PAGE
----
Like most of the members of the opposition who spoke during the debate on the NDP, Manuel acknowledged that the implementation of the plan would be the greatest challenge.
“Our economy is caught in a low growth trap. To reverse this, we require higher investment, better skills, rising savings and greater levels of competitiveness. We do not suffer a poverty of ideas; our weakness is in implementation.
“The commission identified critical factors that contribute to this flaw and makes several proposals to deal with it. Among them is improving coordination within government and with other social partners to boost investment and employment. The plan also identifies a deficit in trust between business, labour and government that needs to be reversed if we are to build this economy,” Manuel said.
He said during the consultations the single most frequent comment or question from the public has been about implementation.
“Given weak capacity in the state and low levels of trust and cooperation between major social partners, how will this plan be implemented? The commission stresses that implementation rests with society as a whole, led by government and the executive.”
And therein lies the rub.
Speaker after speaker during the parliamentary debate expressed concern that after all the work that went into the NDP, it could fall flat due to ideological battles and factional dynamics within the ruling party and the Alliance.
The Democratic Alliance’s Lindiwe Mazibuko and Cope’s Mosiuoa Lekota both questioned why the NDP did not feature in the discussions at the ANC’s June policy conference. Mazibuko said there was a danger that factions in the ANC might attempt to block implementation of the NDP.
“We believe that the plan’s success or failure will entirely depend on if the president will rise to the challenge of aligning his policies with the goals and objectives of the NDP,” she said.
Zuma would have the “unflinching support from the DA if he lands this plan in government”, Mazibuko said.
FF Plus leader Pieter Mulder said how the ANC handled the plan would determine whether it would succeed. “If the ANC will ignore this report again in December in Mangaung, it will be a serious mistake to the disadvantage of South Africa,” he said.
Manuel said the next steps would be for Cabinet to consider the NDP, adopt the key recommendations and set in motion a focused programme for implementation. According to Zuma, it will also be discussed at next month’s Cabinet Lekgotla to harmonise it with existing development plans.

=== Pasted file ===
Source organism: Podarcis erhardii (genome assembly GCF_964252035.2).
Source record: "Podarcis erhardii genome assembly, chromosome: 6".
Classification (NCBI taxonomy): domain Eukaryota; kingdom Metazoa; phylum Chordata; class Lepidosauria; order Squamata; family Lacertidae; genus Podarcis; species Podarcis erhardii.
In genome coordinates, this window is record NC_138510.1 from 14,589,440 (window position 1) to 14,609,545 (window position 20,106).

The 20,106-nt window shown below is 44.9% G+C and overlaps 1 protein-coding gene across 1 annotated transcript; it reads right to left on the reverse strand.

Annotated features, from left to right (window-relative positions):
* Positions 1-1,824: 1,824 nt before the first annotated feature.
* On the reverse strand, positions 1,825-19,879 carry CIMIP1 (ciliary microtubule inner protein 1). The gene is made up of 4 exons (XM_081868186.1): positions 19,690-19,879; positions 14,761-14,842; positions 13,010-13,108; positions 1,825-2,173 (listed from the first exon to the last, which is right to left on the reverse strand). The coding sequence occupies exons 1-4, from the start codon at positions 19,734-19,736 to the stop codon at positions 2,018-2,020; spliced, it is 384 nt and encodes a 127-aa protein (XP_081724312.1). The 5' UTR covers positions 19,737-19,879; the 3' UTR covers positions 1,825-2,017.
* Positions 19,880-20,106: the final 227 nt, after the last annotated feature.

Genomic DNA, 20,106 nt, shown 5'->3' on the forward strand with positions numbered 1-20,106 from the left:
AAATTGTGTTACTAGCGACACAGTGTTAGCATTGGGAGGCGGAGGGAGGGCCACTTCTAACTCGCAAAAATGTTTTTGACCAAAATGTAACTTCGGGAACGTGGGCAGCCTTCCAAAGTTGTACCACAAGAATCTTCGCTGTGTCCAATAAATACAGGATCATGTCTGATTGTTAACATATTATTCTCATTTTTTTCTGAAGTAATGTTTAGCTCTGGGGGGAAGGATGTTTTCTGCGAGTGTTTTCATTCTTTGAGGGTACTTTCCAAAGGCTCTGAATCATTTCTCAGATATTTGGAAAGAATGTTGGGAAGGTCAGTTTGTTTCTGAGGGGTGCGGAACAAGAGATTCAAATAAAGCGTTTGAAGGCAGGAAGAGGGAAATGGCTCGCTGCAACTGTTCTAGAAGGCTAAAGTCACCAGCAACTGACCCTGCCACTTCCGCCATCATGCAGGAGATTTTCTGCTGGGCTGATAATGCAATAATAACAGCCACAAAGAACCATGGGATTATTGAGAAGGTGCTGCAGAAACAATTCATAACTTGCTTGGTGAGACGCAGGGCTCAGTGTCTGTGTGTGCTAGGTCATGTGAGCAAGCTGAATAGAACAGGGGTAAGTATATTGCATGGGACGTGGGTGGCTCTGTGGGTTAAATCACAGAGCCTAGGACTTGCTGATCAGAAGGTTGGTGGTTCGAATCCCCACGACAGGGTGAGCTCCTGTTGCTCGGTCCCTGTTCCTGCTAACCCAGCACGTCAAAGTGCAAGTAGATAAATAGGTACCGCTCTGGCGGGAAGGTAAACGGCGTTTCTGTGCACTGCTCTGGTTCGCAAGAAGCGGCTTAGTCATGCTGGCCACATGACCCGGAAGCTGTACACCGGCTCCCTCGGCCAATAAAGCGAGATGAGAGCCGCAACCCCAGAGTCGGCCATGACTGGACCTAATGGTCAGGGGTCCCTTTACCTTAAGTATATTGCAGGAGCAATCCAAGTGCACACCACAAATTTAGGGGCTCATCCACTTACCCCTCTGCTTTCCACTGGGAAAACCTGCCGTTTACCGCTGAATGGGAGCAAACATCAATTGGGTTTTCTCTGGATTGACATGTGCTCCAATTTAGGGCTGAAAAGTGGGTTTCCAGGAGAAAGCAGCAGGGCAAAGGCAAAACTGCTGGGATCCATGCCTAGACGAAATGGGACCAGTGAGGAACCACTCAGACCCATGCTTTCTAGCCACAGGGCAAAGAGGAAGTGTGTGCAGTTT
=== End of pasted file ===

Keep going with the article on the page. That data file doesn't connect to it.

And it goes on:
He said the work of the commission was not yet complete as the terms of reference asks it to do more detailed work in 11 areas, including water and food security, education and employment. It is also tasked with advising government on the implementation, Zuma said.
However, other than advising government, Manuel and his commission have no powers to make sure the plan is implemented or to strong-arm those who impede the process. He acknowledged in his speech that even during the consultations, they had an uphill battle with some in government.
“Discussions between the commission and government departments were often robust and frank. There were areas where departments were able to convince us that we were wrong on certain issues. There were also several areas where we were able to persuade and convince departments of the correctness of recommendations in the draft plan when departments did not originally support the recommendations. There are areas where our plan differs from existing plans or policies,” Manuel said.
It is in the ANC, however, where the future of the NDP will ultimately be decided. There are fierce opponents to the plan within the ANC and its allies, and Manuel knows that it will need a hard sell to get it through the Mangaung conference.
In the 1950s, Nelson Mandela developed the “M-Plan” (named after him) which organised ANC members into a nationwide underground network. It was a sound plan for organisation on a street basis, so that ANC volunteers would be in daily touch with the people, alert to their needs and able to mobilise them. Years later, during the toughest of the apartheid government’s crackdown and state of emergency, the M-Plan was at work and kept the ANC alive in communities.
Manuel is probably hoping his plan would have the same staying power and becomes the pinnacle of his legacy. DM
Photo: Trevor Manuel (Reuters)